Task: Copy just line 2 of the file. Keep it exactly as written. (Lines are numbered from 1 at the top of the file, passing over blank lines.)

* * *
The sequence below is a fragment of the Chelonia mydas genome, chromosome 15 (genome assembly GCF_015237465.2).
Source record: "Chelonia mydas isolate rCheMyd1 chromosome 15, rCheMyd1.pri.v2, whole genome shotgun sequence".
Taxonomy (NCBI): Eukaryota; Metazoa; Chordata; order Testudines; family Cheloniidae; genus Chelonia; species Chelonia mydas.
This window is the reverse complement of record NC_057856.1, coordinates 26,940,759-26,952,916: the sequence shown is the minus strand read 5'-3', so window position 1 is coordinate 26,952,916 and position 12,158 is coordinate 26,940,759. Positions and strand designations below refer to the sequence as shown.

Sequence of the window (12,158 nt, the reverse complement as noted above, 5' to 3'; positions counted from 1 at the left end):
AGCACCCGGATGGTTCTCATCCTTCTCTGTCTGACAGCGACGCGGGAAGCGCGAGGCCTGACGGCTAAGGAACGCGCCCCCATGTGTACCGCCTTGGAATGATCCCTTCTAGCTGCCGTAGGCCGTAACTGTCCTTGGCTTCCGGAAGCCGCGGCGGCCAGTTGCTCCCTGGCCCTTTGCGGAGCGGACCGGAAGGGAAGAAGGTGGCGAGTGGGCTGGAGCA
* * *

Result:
Source record: "Chelonia mydas isolate rCheMyd1 chromosome 15, rCheMyd1.pri.v2, whole genome shotgun sequence".